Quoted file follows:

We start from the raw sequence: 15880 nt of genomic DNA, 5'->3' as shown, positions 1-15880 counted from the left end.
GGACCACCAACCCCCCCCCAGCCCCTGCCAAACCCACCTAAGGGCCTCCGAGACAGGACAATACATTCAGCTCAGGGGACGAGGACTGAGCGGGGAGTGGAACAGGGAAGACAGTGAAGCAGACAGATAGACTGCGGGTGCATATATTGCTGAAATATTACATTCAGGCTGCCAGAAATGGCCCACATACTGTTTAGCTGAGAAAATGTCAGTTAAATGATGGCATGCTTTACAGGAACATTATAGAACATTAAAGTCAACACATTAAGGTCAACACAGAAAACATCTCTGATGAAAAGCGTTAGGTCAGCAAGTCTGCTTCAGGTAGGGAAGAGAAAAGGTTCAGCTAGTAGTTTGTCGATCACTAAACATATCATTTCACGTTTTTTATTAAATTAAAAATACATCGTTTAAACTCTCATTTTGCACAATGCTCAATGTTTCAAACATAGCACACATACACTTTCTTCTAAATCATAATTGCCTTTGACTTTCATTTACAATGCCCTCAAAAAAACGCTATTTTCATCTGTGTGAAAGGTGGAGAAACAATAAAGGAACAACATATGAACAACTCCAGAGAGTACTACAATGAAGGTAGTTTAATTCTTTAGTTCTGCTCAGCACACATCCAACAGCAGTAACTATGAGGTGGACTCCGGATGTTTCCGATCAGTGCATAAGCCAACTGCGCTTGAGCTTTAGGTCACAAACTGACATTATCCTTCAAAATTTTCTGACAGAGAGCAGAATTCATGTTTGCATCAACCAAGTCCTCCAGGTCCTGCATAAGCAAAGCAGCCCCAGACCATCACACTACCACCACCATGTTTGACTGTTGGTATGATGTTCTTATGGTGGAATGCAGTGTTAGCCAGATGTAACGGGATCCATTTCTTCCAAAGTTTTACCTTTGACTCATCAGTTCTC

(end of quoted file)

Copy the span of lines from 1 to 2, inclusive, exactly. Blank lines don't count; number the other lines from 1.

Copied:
We start from the raw sequence: 15880 nt of genomic DNA, 5'->3' as shown, positions 1-15880 counted from the left end.
GGACCACCAACCCCCCCCCAGCCCCTGCCAAACCCACCTAAGGGCCTCCGAGACAGGACAATACATTCAGCTCAGGGGACGAGGACTGAGCGGGGAGTGGAACAGGGAAGACAGTGAAGCAGACAGATAGACTGCGGGTGCATATATTGCTGAAATATTACATTCAGGCTGCCAGAAATGGCCCACATACTGTTTAGCTGAGAAAATGTCAGTTAAATGATGGCATGCTTTACAGGAACATTATAGAACATTAAAGTCAACACATTAAGGTCAACACAGAAAACATCTCTGATGAAAAGCGTTAGGTCAGCAAGTCTGCTTCAGGTAGGGAAGAGAAAAGGTTCAGCTAGTAGTTTGTCGATCACTAAACATATCATTTCACGTTTTTTATTAAATTAAAAATACATCGTTTAAACTCTCATTTTGCACAATGCTCAATGTTTCAAACATAGCACACATACACTTTCTTCTAAATCATAATTGCCTTTGACTTTCATTTACAATGCCCTCAAAAAAACGCTATTTTCATCTGTGTGAAAGGTGGAGAAACAATAAAGGAACAACATATGAACAACTCCAGAGAGTACTACAATGAAGGTAGTTTAATTCTTTAGTTCTGCTCAGCACACATCCAACAGCAGTAACTATGAGGTGGACTCCGGATGTTTCCGATCAGTGCATAAGCCAACTGCGCTTGAGCTTTAGGTCACAAACTGACATTATCCTTCAAAATTTTCTGACAGAGAGCAGAATTCATGTTTGCATCAACCAAGTCCTCCAGGTCCTGCATAAGCAAAGCAGCCCCAGACCATCACACTACCACCACCATGTTTGACTGTTGGTATGATGTTCTTATGGTGGAATGCAGTGTTAGCCAGATGTAACGGGATCCATTTCTTCCAAAGTTTTACCTTTGACTCATCAGTTCTC